‘Since Gothic fiction focuses on the seamy side of human behaviour, it lends itself to – and begs for – psychoanalytic investigation.’[7]

Gothic Fiction usually depicts stories of unbelievable terror. Not only the reader feels terrified while reading the stories, usually the protagonists of the stories feel this certain terror and inner turmoil themselves – a lot of emotions are involved and triggered. As Jerrod Hogle puts it in the above mentioned citation, the characters are ‘haunted psychologically and physically.’

The darkest abysms of human nature are depicted in a very drastic kind of way and often the haunted protagonist of the story shows the readers how a perfectly normal person might be driven to the edge of sanity. It can be said that there is more to the Gothic Genre but pure thrill because many Gothic stories contain very minutely detailed psychological profiles of their protagonists.

III. The Black Cat

The short story ‘The Black Cat’ was published in 1843 in ‘United States Saturday’ and depicts the story of a murder in cold blood which is eventually discovered due to destiny, bad luck and the acts of the murderer himself.

- Speech and story devices

Narrator

In this short story Poe uses a nameless I-narrator who tells the story in the retrospective and who appeals several times directly to the reader: ‘I neither expect nor solicit belief.’[8] This gives the reader a very personal view of the events of the story and the psychological problems of the murderer because the murderer and the narrator are one and the same person. Not only does this convey a very strange feeling to the reader – who has to try to understand the thoughts of a killer – furthermore, there can’t be a guarantee that the narrator is reliable. In fact the nameless I-narrator directly tries to influence his readership in the kind of way he tells the story. He attempts several times to convince his readership that he is not mad and that everything in the story really happened just the way as he describes it. ‘Yet, mad am I not – and very surely do I not dream.’[9]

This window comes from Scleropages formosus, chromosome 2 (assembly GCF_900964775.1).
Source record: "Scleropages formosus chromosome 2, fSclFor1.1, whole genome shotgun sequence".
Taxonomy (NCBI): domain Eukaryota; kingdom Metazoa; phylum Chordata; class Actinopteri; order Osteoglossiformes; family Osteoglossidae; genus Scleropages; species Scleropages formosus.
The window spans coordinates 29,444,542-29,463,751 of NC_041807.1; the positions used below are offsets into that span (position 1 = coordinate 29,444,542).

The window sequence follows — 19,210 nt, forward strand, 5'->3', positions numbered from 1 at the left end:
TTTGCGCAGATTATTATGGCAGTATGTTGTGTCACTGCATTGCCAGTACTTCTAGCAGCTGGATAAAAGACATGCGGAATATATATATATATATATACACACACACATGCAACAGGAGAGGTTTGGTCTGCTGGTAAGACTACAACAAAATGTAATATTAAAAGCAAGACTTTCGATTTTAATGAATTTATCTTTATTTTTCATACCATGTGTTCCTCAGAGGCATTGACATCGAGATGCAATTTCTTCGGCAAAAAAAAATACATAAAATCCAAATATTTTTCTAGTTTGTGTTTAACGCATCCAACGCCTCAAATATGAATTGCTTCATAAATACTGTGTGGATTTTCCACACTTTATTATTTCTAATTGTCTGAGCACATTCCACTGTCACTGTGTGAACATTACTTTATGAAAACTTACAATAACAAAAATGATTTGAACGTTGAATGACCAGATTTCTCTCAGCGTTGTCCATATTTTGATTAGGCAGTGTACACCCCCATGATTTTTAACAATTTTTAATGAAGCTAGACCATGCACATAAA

This is a very special way to write a story because it ‘provokes the so called ‘common sense’. The reader is forced to identify himself with a mad person.’[10] The reader is often tempted to sympathise with the narrator because he reflects on his own actions several times and commits that he is doing brutal, wrong things:

‘My general temper and character […] had (I blush to confess it) experienced a radical alteration for the worse.’[11]

[...]


[1] Poe, Edgar Allan: The Fall of the House of Usher and Other Writings, Backcover

[2] Hogle, Jerrod E.: The Cambridge Companion to Gothic Fiction, p.1.

[3] Cf. Hogle, Jerrod E.: The Cambridge Companion to Gothic Fiction, p.1.

[4] http://www.britannica.com/EBchecked/topic/239776/Gothic-novel

[5] Hogle, Jerrod E.: The Cambridge Companion to Gothic Fiction, p.2.

[6] Hogle, Jerrod E.: The Cambridge Companion to Gothic Fiction, p2.

[7] Cameron, Ed: The Psychopathology of the Gothic Romance – Perversion, Neurosis, and Psychosis in Early Works of the Genre, p.1.

[8] Poe, Edgar Allan: The Fall of the House of Usher and Other Writings, p. 271.

[9] Poe, Edgar Allan: The Fall of the House of Usher and Other Writings, p. 271.

[10] Zumbach, Frank T.: Edgar Allan Poe – Eine Biographie, p. 469.

[11] Poe, Edgar Allan: The Fall of the House of Usher and Other Writings, p. 272.

Details

Seiten
18
Jahr
2011
ISBN (eBook)
9783656497011
ISBN (Buch)
9783656497547
Dateigröße
511 KB
Sprache
Englisch
Katalognummer
v233119
Institution / Hochschule
Universität Paderborn – Institut für Anglistik/Amerikanistik
Note
2,0
Schlagworte
comparison edgar allan poe´s black tell-tale heart

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Titel: A literary comparison of Edgar Allan Poe´s "The Black Cat" and "The Tell-Tale Heart"